Angled Gradient Layer

You don’t want to use locations to specify the direction of the gradient. Instead use startPoint and endPoint for that.

The locations array is used when one wants to specify where, in between startPoint and endPoint, the gradient should to take place. For example, if you want the colors to only take place in the middle 10% of the range from the start and end points, you’d use:

locations = [0.45, 0.55]

The locations array doesn’t dictate the direction. The startPoint and endPoint do. So, for a diagonal gradient from upper left to lower right, you would set startPoint of CGPoint(x: 0, y: 0) and an endPoint to CGPoint(x: 1, y: 1).

For example:

@IBDesignable
class GradientView: UIView {

    override class var layerClass: AnyClass { return CAGradientLayer.self }

    private var gradientLayer: CAGradientLayer { return layer as! CAGradientLayer }

    @IBInspectable var color1: UIColor = .white { didSet { updateColors() } }
    @IBInspectable var color2: UIColor = .blue  { didSet { updateColors() } }

    override init(frame: CGRect = .zero) {
        super.init(frame: frame)
        configureGradient()
    }

    required init?(coder aDecoder: NSCoder) {
        super.init(coder: aDecoder)
        configureGradient()
    }

    private func configureGradient() {
        gradientLayer.startPoint = CGPoint(x: 0, y: 0)
        gradientLayer.endPoint = CGPoint(x: 1, y: 1)
        updateColors()
    }

    private func updateColors() {
        gradientLayer.colors = [color1.cgColor, color2.cgColor]
    }

}

E.g.

enter image description here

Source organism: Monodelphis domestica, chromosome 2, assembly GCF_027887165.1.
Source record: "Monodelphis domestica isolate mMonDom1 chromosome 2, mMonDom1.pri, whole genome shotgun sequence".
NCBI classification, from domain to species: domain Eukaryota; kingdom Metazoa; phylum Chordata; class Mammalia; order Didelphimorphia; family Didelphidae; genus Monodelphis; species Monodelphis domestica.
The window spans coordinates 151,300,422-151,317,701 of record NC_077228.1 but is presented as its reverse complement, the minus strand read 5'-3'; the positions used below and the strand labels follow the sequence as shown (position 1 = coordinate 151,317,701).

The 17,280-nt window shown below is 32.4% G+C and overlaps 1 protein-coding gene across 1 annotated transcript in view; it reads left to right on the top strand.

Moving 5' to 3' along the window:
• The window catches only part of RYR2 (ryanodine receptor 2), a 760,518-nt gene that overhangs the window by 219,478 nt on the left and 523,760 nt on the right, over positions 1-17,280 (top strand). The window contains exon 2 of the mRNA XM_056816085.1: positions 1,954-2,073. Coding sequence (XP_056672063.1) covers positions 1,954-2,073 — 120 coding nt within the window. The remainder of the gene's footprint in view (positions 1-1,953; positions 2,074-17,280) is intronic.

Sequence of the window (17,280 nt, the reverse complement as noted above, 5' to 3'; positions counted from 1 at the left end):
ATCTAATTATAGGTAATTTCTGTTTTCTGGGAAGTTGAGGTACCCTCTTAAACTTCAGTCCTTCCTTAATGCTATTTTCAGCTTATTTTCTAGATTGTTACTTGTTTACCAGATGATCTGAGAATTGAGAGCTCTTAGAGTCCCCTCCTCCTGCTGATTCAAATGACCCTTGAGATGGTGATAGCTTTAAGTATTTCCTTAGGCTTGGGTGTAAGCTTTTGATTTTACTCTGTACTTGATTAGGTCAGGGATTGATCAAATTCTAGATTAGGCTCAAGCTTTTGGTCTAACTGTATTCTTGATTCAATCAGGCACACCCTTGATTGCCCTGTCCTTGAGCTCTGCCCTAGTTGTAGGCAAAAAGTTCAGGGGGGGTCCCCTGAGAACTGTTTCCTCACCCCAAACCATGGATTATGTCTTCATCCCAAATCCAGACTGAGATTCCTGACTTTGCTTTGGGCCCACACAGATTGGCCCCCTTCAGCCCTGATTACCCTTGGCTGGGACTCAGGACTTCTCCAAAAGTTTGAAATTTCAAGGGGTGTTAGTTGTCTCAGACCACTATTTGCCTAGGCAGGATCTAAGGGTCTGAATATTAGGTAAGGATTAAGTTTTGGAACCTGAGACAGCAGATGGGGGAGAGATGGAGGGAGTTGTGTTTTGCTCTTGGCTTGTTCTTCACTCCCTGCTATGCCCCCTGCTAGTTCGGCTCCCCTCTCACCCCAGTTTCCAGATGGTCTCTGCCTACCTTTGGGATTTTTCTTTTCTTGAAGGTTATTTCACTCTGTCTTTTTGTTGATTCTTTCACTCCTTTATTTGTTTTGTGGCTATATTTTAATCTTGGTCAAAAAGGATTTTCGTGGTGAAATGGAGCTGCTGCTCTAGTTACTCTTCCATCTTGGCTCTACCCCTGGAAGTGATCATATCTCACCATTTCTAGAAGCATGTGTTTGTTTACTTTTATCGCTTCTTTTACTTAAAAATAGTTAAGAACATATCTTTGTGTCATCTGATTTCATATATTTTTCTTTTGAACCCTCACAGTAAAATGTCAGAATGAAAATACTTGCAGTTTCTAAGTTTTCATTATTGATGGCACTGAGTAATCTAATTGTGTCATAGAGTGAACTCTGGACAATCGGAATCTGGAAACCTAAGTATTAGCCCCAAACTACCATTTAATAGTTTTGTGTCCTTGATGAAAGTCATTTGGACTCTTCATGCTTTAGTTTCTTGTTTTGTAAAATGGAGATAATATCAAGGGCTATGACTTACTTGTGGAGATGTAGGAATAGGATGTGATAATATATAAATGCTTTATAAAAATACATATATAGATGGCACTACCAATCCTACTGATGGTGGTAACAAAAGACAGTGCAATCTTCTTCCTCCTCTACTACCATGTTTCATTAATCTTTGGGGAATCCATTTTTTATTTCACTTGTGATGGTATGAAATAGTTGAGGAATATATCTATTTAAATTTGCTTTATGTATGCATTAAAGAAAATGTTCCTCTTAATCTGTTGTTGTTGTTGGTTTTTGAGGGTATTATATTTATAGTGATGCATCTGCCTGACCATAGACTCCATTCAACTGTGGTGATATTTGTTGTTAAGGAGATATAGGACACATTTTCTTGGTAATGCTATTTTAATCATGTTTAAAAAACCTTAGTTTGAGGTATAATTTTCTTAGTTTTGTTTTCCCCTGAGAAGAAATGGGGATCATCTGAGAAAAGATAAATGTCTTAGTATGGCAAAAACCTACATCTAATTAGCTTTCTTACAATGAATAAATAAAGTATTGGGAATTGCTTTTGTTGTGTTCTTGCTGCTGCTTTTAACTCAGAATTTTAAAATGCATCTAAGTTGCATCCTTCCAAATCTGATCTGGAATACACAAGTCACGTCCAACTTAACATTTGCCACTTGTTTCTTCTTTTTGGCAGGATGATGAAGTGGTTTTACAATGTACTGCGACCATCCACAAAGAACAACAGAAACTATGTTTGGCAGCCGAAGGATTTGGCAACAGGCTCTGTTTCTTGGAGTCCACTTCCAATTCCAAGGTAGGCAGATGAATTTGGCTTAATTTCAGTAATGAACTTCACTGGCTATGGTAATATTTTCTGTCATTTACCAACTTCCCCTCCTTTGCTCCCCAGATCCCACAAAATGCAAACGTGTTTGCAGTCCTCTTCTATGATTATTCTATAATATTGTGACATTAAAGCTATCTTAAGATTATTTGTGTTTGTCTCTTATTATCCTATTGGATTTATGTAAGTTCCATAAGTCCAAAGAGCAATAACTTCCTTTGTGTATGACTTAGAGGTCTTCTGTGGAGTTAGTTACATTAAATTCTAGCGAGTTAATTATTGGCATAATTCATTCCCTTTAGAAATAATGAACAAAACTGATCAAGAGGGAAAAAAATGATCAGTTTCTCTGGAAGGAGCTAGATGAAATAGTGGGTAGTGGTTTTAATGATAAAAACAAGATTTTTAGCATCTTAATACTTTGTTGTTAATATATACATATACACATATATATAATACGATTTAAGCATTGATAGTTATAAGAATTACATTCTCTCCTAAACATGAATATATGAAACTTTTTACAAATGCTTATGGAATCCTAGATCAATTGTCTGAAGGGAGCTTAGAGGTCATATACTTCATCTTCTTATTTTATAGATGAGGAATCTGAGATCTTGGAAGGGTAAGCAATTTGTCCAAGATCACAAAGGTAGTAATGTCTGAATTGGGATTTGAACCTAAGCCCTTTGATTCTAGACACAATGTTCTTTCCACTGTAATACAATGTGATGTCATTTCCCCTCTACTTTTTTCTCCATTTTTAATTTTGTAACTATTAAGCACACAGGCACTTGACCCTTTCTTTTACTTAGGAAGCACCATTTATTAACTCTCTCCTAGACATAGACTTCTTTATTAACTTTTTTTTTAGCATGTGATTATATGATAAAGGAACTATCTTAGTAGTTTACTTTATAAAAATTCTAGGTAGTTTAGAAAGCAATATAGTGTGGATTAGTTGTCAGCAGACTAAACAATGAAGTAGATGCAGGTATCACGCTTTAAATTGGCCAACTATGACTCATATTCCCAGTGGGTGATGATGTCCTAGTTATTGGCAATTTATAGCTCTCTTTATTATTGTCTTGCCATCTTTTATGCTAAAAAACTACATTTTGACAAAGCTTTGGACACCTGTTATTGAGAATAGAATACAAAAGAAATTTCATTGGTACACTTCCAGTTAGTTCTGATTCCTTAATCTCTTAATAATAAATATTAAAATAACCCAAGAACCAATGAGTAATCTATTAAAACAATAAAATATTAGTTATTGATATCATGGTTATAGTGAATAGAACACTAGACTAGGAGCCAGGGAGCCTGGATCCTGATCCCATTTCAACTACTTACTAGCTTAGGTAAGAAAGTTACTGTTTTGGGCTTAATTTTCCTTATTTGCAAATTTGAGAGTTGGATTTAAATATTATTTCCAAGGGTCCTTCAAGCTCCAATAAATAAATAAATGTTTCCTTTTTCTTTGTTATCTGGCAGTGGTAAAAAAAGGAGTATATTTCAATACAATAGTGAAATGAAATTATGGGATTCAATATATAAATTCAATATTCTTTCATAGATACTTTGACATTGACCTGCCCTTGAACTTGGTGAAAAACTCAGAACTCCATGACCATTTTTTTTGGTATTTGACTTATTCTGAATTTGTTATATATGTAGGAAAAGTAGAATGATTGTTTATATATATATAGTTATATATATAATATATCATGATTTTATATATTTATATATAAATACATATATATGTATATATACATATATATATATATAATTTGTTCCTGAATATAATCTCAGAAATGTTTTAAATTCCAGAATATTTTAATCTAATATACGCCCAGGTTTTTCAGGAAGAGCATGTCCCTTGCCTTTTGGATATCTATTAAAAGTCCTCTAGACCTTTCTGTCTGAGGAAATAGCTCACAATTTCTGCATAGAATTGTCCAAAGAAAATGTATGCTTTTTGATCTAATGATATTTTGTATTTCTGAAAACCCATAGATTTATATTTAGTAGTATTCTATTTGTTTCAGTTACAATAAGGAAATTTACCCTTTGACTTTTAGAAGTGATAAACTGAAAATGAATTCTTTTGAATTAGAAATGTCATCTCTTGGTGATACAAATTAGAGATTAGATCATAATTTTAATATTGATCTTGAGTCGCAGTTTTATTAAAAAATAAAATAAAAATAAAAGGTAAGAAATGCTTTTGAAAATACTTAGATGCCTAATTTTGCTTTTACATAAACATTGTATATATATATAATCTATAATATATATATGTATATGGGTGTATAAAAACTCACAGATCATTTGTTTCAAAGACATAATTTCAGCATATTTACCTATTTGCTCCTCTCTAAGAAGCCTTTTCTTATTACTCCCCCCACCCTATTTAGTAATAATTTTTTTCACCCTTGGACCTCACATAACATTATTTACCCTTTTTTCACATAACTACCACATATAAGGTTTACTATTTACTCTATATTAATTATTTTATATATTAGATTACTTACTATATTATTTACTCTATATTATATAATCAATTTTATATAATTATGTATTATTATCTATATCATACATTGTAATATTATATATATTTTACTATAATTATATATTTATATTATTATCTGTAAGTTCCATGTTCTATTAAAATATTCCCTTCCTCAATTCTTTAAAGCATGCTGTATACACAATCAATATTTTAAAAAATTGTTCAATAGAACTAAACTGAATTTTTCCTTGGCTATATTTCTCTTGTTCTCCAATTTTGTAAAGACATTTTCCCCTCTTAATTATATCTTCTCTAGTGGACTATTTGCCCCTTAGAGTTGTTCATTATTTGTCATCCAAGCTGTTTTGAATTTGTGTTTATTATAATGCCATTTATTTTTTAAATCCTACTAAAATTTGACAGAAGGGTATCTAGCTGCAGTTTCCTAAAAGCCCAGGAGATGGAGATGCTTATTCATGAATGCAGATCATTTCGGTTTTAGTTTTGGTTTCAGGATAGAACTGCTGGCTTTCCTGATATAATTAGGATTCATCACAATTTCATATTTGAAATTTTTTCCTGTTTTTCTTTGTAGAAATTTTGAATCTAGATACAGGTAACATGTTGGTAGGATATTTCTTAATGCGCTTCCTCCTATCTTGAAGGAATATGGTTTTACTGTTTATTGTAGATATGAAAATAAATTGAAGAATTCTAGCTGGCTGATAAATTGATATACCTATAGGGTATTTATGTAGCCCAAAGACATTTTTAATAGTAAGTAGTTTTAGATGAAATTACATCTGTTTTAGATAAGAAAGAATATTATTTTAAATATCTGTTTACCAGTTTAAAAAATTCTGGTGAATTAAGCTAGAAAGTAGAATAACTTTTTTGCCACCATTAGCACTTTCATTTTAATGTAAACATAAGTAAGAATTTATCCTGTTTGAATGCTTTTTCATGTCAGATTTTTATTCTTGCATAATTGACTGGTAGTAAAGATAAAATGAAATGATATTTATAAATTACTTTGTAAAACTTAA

Note, unrelated to the immediate issue:

  • If you’re going to add the gradient as a sublayer, you want to update this sublayer’s frame in layoutSubviews so that as the view’s bounds changes, so does the frame of the gradientLayer. But, better than that, override the layerClass of the view, and it will not only instantiate the CAGradientLayer for you, but you also enjoy dynamic adjustments of the gradient as the view’s size changes, notably handling animated changes more gracefully.

  • Likewise, I set color1 and color2 such that they’ll trigger an updating of the gradient, so that any changes in colors will be immediately reflected in the view.

  • I made this @IBDesignable, so that if I drop this in its own framework, and then add the GradientView in IB, I’ll see the effect rendered in IB.

For Swift 2 implementation, see previous revision of this answer.

Gradient Start & End Points for Any Angle

Swift 4.2, Xcode 10.0

Given any angle, my code will set the respective start point and end point of a gradient layer.

If an angle greater than 360° is inputted, it will use the remainder when divided by 360.

  • An input of 415° would yield the same result as an input of 55°

If an angle less than is inputted, it will reverse the clockwise direction of rotation

  • An input of -15° would yield the same result as an input of 345°

Code:

public extension CAGradientLayer {

    /// Sets the start and end points on a gradient layer for a given angle.
    ///
    /// - Important:
    /// *0°* is a horizontal gradient from left to right.
    ///
    /// With a positive input, the rotational direction is clockwise.
    ///
    ///    * An input of *400°* will have the same output as an input of *40°*
    ///
    /// With a negative input, the rotational direction is clockwise.
    ///
    ///    * An input of *-15°* will have the same output as *345°*
    ///